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The patient was started on steroids for the residual disease with no progress of the disease at a 2-year follow up.

Isolated intracranial RDD without nodal involvement is rare.[1],[2] In the available literature, most of the central nervous system RDD lesions are intracranial and dural based,[1] and the most common radiological differential diagnosis is a meningioma.[1],[2]

Histopathologically, emperipolesis is often less apparent in CNS lesions.[3] The most common differential diagnosis includes tuberculosis, especially in India, with obvious therapeutic implications.[2] Other differentials include lymphoplasmacytic meningioma, inflammatory pseudotumor and Langerhans cell histiocytosis (LCH). Immunostaining for epithelial membrane antigen and CD1a along with the histology and the classical cytological features help in differentiating lymphoplasmacytic meningioma and LCH, respectively. IgG4-related intracranial lesions, another radiological differential for meningioma, can be differentiated histologically based on the histiocytic contribution to the lesion and immunostaining for IgG4.[4]

The prognosis of a completely resected intracranial RDD is favorable, especially in the absence of nodal disease.[2] Controversies exist in the treatment of the residual disease.[2] The index patient was started on steroids and has non-progressive disease till date. However, his long-term outcomes is unpredictable at this stage.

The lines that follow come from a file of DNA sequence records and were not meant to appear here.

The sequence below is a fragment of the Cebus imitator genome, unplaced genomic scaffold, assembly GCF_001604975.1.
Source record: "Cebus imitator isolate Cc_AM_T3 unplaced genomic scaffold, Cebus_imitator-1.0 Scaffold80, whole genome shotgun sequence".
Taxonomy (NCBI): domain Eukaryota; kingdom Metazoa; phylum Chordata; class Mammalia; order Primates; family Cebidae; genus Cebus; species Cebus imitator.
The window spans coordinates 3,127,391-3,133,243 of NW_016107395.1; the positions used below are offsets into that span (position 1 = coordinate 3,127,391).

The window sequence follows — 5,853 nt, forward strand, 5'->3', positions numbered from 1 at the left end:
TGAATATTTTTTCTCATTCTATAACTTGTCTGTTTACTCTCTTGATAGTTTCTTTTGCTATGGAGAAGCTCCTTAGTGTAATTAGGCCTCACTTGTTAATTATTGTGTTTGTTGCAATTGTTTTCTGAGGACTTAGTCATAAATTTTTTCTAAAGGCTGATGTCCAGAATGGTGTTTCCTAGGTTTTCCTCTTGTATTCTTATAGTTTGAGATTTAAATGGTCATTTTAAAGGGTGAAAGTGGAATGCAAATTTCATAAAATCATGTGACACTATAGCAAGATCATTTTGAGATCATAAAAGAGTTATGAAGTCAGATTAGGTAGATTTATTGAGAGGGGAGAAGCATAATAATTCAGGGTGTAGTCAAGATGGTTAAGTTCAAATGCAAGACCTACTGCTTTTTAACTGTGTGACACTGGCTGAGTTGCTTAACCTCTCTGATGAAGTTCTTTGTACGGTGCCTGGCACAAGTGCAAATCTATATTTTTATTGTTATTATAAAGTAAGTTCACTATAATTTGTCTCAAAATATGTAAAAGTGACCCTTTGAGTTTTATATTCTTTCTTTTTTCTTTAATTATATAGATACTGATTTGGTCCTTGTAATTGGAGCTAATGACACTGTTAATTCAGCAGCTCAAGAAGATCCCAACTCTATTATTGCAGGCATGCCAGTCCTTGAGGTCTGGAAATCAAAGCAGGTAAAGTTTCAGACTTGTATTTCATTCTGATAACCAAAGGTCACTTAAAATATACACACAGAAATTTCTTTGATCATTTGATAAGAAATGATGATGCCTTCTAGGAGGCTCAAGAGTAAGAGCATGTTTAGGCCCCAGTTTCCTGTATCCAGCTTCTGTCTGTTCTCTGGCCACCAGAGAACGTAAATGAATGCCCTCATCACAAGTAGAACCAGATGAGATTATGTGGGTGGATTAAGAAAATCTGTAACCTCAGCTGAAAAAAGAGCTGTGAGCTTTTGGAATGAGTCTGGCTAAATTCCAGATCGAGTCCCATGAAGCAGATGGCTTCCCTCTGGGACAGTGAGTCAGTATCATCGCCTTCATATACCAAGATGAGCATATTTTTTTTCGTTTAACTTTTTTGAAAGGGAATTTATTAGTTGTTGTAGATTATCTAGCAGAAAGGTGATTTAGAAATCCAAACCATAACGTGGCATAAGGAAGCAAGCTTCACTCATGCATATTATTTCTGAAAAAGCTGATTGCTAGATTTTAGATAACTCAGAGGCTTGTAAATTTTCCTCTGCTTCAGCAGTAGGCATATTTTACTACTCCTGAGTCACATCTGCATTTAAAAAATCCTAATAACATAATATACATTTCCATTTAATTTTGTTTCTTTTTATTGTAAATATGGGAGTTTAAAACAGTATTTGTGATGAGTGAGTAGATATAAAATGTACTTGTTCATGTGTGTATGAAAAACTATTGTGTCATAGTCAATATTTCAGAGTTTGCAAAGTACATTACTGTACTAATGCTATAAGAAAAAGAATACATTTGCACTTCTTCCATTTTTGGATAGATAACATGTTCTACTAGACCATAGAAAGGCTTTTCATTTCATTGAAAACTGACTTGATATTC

This case illustrates the importance of an accurate histopathological diagnosis of RDD in a neurosurgical patient.[5] This is because the differential diagnoses are only a few but all of them are significantly different in terms of prognostication and further management of the patient.

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Conflicts of interest

There are no conflicts of interest

  References Top

Andriko JA, Morrison A, Colegial CH, Davis BJ, Jones RV. Rosai-Dorfman disease isolated to the central nervous system: A report of 11 cases. Mod Pathol 2001;14:172-8.  Back to cited text no. 1
Symss NP, Cugati G, Vasudevan MC, Ramamurthi R, Pande A. Intracranial Rosai Dorfman Disease: Report of three cases and literature review. Asian J Neurosurg 2010;5:19-30.  Back to cited text no. 2
[PUBMED]  Medknow Journal  
Foucar E, Rosai J, Dorfman R. Sinus histiocytosis with massive lymphadenopathy (Rosai-Dorfman disease): Review of the entity. Semin Diagn Pathol 1990;7:19-73.  Back to cited text no. 3
Nishino T, Toda J, Nakatsuka T, Kimura T, Inaoka T, Terada H. IgG4-related inflammatory pseudotumors mimicking multiple meningiomas. Jpn J Radiol 2013;31:405-7.  Back to cited text no. 4
Krishnamoorthy V, Parmar CF, Panikar D. Isolated intracranial Rosai Dorfman disease. Neurol India 2011; 59: 443-446.  Back to cited text no. 5
[PUBMED]  Medknow Journal  


  [Figure 1], [Figure 2]